WASHINGTON (KDKA/AP) – President Barack Obama has picked former Procter & Gamble executive Robert McDonald as the next Veterans Affairs secretary.
“Singularly impressive record in the business world, leading a major corporation like Proctor & Gamble,” U.S. Sen. Bob Casey told KDKA political editor Jon Delano on Monday.
McDonald, a West Point graduate but with no lengthy military service, also has a record of donating money to Republicans, including Mitt Romney and John Boehner.
The choice of McDonald as Secretary of Veterans Affairs is a bit unusual, a bit unorthodox for an agency that is traditionally led by a career military man.
And local folks are divided about this choice.
At the Carnegie VFW, some saluted the president’s choice of an outsider.
“He’s going outside to private companies,” says Jerry Schryer of Scott. “These men are all very important and successful men, so I give him credit for going outside the political party.”
But not everyone agrees.
“I think career military would be the way to go,” says John Kushner of Robinson. “I think they’re more advanced, and I think they know what’s going on with the situations.”
Those situations include the VA’s failure to see patients quickly where a report found a “corrosive culture” marked by “poor management” and mistrust and the Legionella fiasco in Pittsburgh which led to deaths of veterans but bonuses to VA managers.
“He’s got to restore faith here because of the outbreak of Legionnaire’s disease and Legionella, and those families who not only lost a loved one in that tragedy but also have real questions about whether the VA can deliver the kind of care it’s supposed to deliver,” says Casey.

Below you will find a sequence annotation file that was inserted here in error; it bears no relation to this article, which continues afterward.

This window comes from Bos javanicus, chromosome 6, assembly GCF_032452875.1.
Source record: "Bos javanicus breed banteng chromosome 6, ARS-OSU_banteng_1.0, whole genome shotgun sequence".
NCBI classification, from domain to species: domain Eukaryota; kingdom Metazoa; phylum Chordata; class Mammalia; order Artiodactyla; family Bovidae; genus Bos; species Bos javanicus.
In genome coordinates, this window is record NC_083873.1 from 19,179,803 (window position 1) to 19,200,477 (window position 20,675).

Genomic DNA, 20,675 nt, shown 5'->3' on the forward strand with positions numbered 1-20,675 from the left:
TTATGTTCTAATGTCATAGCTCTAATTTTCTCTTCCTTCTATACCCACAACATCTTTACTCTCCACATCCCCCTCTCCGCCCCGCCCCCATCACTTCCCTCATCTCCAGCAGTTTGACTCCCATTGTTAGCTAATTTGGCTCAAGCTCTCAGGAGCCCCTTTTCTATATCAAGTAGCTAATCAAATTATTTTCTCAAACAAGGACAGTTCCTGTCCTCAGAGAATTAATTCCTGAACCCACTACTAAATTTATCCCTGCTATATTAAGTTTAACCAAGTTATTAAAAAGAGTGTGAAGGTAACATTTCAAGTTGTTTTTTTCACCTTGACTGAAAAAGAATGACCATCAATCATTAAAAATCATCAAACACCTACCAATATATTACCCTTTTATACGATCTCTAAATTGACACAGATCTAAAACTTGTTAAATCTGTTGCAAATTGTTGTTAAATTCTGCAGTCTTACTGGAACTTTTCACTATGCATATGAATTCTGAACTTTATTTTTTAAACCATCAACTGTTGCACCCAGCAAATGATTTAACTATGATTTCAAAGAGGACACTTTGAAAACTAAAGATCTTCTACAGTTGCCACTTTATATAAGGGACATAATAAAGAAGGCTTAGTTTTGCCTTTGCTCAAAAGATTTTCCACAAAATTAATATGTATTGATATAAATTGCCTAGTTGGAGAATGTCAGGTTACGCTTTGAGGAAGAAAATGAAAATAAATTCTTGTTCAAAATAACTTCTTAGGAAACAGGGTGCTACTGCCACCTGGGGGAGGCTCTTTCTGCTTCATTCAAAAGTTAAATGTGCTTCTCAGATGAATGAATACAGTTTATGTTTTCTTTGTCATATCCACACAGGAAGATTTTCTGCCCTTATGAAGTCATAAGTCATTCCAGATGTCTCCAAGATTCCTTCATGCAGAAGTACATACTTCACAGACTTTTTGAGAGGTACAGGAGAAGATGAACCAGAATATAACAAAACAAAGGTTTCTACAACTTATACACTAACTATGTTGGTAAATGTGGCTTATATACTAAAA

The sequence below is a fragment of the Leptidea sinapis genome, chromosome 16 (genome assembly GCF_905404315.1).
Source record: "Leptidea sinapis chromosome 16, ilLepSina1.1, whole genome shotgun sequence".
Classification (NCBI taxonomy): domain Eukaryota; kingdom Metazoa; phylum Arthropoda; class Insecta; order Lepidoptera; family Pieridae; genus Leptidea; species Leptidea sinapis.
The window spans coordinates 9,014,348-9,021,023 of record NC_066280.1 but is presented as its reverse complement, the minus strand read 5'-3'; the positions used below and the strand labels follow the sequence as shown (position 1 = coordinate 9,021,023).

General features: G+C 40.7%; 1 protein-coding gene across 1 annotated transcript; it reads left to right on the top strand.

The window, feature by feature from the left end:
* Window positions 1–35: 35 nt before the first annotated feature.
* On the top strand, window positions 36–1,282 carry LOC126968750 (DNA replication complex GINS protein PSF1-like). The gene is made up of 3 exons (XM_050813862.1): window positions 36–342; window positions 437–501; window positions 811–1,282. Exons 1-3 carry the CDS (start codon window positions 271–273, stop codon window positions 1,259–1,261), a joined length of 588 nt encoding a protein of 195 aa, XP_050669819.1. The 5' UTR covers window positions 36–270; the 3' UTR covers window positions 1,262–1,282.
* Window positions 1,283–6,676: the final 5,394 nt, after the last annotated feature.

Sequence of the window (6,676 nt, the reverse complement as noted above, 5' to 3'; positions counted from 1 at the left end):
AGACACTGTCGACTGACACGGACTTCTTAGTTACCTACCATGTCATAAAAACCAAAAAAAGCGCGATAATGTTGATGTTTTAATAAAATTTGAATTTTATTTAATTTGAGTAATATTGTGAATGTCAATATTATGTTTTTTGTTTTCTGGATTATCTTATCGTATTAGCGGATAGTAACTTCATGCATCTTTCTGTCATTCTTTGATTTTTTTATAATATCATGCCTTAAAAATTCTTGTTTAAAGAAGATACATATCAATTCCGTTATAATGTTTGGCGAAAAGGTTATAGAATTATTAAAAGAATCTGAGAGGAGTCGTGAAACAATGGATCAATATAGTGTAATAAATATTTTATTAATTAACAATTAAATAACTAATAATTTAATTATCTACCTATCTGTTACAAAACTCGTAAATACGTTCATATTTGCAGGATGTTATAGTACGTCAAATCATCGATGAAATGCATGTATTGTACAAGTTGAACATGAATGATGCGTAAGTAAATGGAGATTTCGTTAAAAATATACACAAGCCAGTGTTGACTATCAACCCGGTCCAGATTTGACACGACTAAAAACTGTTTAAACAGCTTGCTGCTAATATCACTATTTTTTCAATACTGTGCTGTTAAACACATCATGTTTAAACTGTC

And Casey is optimistic McDonald can do just that.
Last month, U.S. Reps. Tim Murphy, a Republican, and Mike Doyle, a Democrat, criticized the Veterans Affairs Pittsburgh Healthcare System for keeping nearly 700 veterans on a list for medical care, some for more than a year.
The two congressmen issued a statement calling on the VA to contact every veteran on the list within 48 hours.
The next day, President Obama announced that Shinseki had resigned due to the scandal.
“It’s a step in the right direction,” says U.S. Rep. Mike Doyle. “Gen. Shinseki is an honorable man. He served his country. I think he thought the best thing he could do for veterans was to step aside and to let this process move forward. The focal point needs to be the veterans. Not one person.”
Congressman Murphy also spoke with KDKA Radio’s Mike Pintek a short time after President Obama announced that Shinseki had resigned. Murphy says the resignation showed Shinseki was taking personal responsibility for the growing list of problems at VA health centers around the country.
“He was at the top, he takes responsibility for it but all the way through, all the people, there’s a lot of cleaning up to do,” said Congressman Murphy. “At multiple sites, at multiple hospitals around the nation.”
The VA operates the largest integrated health care system in the country, with more than 300,000 fulltime employees and nearly 9 million veterans enrolled for care. But the agency has come under intense scrutiny in recent months amid reports of patients dying while waiting for appointments and of treatment delays in VA facilities nationwide.
Obama dispatched one of his top advisers, Rob Nabors, to the VA to help investigate agency issues and appointed Sloan Gibson as acting secretary while awaiting a permanent replacement.